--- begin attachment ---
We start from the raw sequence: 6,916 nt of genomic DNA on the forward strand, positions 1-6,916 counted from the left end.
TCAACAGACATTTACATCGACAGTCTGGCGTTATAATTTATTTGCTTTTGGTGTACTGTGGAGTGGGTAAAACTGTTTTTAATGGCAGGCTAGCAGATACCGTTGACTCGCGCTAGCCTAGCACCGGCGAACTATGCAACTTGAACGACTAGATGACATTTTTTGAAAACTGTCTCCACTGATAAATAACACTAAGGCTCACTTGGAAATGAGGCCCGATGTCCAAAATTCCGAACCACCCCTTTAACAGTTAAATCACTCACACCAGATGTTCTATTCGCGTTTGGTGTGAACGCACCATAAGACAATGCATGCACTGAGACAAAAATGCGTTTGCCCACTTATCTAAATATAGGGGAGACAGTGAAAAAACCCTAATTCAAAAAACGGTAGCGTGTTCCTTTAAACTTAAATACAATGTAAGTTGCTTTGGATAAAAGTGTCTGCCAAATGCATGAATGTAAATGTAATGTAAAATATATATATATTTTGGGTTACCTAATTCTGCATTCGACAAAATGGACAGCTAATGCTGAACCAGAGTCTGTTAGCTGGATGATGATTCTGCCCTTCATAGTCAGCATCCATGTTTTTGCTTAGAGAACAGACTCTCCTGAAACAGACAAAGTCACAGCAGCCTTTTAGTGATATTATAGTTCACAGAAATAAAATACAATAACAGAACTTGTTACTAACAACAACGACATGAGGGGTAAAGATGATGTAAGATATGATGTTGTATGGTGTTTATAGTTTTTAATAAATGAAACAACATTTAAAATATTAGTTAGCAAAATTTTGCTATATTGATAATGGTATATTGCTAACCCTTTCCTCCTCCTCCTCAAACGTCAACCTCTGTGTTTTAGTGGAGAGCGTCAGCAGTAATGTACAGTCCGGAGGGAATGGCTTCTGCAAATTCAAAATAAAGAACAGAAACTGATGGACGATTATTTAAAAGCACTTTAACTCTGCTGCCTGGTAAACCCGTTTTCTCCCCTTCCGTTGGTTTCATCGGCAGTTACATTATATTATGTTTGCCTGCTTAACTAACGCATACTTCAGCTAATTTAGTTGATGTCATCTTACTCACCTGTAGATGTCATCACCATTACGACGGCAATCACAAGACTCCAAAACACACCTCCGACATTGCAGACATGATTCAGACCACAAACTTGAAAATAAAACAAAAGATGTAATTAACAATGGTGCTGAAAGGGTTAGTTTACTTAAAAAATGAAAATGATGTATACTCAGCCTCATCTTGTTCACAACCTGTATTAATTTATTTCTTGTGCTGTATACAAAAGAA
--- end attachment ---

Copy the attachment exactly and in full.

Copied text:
We start from the raw sequence: 6,916 nt of genomic DNA on the forward strand, positions 1-6,916 counted from the left end.
TCAACAGACATTTACATCGACAGTCTGGCGTTATAATTTATTTGCTTTTGGTGTACTGTGGAGTGGGTAAAACTGTTTTTAATGGCAGGCTAGCAGATACCGTTGACTCGCGCTAGCCTAGCACCGGCGAACTATGCAACTTGAACGACTAGATGACATTTTTTGAAAACTGTCTCCACTGATAAATAACACTAAGGCTCACTTGGAAATGAGGCCCGATGTCCAAAATTCCGAACCACCCCTTTAACAGTTAAATCACTCACACCAGATGTTCTATTCGCGTTTGGTGTGAACGCACCATAAGACAATGCATGCACTGAGACAAAAATGCGTTTGCCCACTTATCTAAATATAGGGGAGACAGTGAAAAAACCCTAATTCAAAAAACGGTAGCGTGTTCCTTTAAACTTAAATACAATGTAAGTTGCTTTGGATAAAAGTGTCTGCCAAATGCATGAATGTAAATGTAATGTAAAATATATATATATTTTGGGTTACCTAATTCTGCATTCGACAAAATGGACAGCTAATGCTGAACCAGAGTCTGTTAGCTGGATGATGATTCTGCCCTTCATAGTCAGCATCCATGTTTTTGCTTAGAGAACAGACTCTCCTGAAACAGACAAAGTCACAGCAGCCTTTTAGTGATATTATAGTTCACAGAAATAAAATACAATAACAGAACTTGTTACTAACAACAACGACATGAGGGGTAAAGATGATGTAAGATATGATGTTGTATGGTGTTTATAGTTTTTAATAAATGAAACAACATTTAAAATATTAGTTAGCAAAATTTTGCTATATTGATAATGGTATATTGCTAACCCTTTCCTCCTCCTCCTCAAACGTCAACCTCTGTGTTTTAGTGGAGAGCGTCAGCAGTAATGTACAGTCCGGAGGGAATGGCTTCTGCAAATTCAAAATAAAGAACAGAAACTGATGGACGATTATTTAAAAGCACTTTAACTCTGCTGCCTGGTAAACCCGTTTTCTCCCCTTCCGTTGGTTTCATCGGCAGTTACATTATATTATGTTTGCCTGCTTAACTAACGCATACTTCAGCTAATTTAGTTGATGTCATCTTACTCACCTGTAGATGTCATCACCATTACGACGGCAATCACAAGACTCCAAAACACACCTCCGACATTGCAGACATGATTCAGACCACAAACTTGAAAATAAAACAAAAGATGTAATTAACAATGGTGCTGAAAGGGTTAGTTTACTTAAAAAATGAAAATGATGTATACTCAGCCTCATCTTGTTCACAACCTGTATTAATTTATTTCTTGTGCTGTATACAAAAGAA